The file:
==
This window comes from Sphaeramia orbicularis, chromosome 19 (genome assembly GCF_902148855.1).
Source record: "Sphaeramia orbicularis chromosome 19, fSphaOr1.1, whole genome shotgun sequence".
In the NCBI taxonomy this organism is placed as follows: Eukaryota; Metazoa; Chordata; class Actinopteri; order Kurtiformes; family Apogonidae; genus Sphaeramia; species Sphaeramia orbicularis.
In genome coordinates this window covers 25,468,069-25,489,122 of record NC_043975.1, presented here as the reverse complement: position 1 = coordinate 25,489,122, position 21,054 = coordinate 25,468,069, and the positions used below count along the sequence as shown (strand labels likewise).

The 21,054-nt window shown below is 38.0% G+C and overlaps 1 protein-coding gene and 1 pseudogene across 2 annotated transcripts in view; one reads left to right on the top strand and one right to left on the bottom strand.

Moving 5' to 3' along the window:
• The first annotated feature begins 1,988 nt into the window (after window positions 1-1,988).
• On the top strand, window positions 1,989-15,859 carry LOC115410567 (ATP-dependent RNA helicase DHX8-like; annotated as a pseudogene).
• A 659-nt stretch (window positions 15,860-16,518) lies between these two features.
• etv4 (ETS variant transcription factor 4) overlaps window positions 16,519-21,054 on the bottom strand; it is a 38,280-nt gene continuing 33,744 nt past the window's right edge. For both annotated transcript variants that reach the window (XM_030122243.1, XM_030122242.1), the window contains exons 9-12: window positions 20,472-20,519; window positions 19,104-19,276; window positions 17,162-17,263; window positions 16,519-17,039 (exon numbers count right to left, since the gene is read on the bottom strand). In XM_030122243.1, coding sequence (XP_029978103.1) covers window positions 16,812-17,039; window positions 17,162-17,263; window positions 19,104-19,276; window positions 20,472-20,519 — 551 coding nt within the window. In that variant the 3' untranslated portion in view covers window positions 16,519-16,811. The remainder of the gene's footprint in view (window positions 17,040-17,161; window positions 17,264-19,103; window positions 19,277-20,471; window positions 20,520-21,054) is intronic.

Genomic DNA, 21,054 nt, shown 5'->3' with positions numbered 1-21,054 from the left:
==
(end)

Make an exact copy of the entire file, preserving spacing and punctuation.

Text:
This window comes from Sphaeramia orbicularis, chromosome 19 (genome assembly GCF_902148855.1).
Source record: "Sphaeramia orbicularis chromosome 19, fSphaOr1.1, whole genome shotgun sequence".
In the NCBI taxonomy this organism is placed as follows: Eukaryota; Metazoa; Chordata; class Actinopteri; order Kurtiformes; family Apogonidae; genus Sphaeramia; species Sphaeramia orbicularis.
In genome coordinates this window covers 25,468,069-25,489,122 of record NC_043975.1, presented here as the reverse complement: position 1 = coordinate 25,489,122, position 21,054 = coordinate 25,468,069, and the positions used below count along the sequence as shown (strand labels likewise).

The 21,054-nt window shown below is 38.0% G+C and overlaps 1 protein-coding gene and 1 pseudogene across 2 annotated transcripts in view; one reads left to right on the top strand and one right to left on the bottom strand.

Moving 5' to 3' along the window:
• The first annotated feature begins 1,988 nt into the window (after window positions 1-1,988).
• On the top strand, window positions 1,989-15,859 carry LOC115410567 (ATP-dependent RNA helicase DHX8-like; annotated as a pseudogene).
• A 659-nt stretch (window positions 15,860-16,518) lies between these two features.
• etv4 (ETS variant transcription factor 4) overlaps window positions 16,519-21,054 on the bottom strand; it is a 38,280-nt gene continuing 33,744 nt past the window's right edge. For both annotated transcript variants that reach the window (XM_030122243.1, XM_030122242.1), the window contains exons 9-12: window positions 20,472-20,519; window positions 19,104-19,276; window positions 17,162-17,263; window positions 16,519-17,039 (exon numbers count right to left, since the gene is read on the bottom strand). In XM_030122243.1, coding sequence (XP_029978103.1) covers window positions 16,812-17,039; window positions 17,162-17,263; window positions 19,104-19,276; window positions 20,472-20,519 — 551 coding nt within the window. In that variant the 3' untranslated portion in view covers window positions 16,519-16,811. The remainder of the gene's footprint in view (window positions 17,040-17,161; window positions 17,264-19,103; window positions 19,277-20,471; window positions 20,520-21,054) is intronic.

Genomic DNA, 21,054 nt, shown 5'->3' with positions numbered 1-21,054 from the left: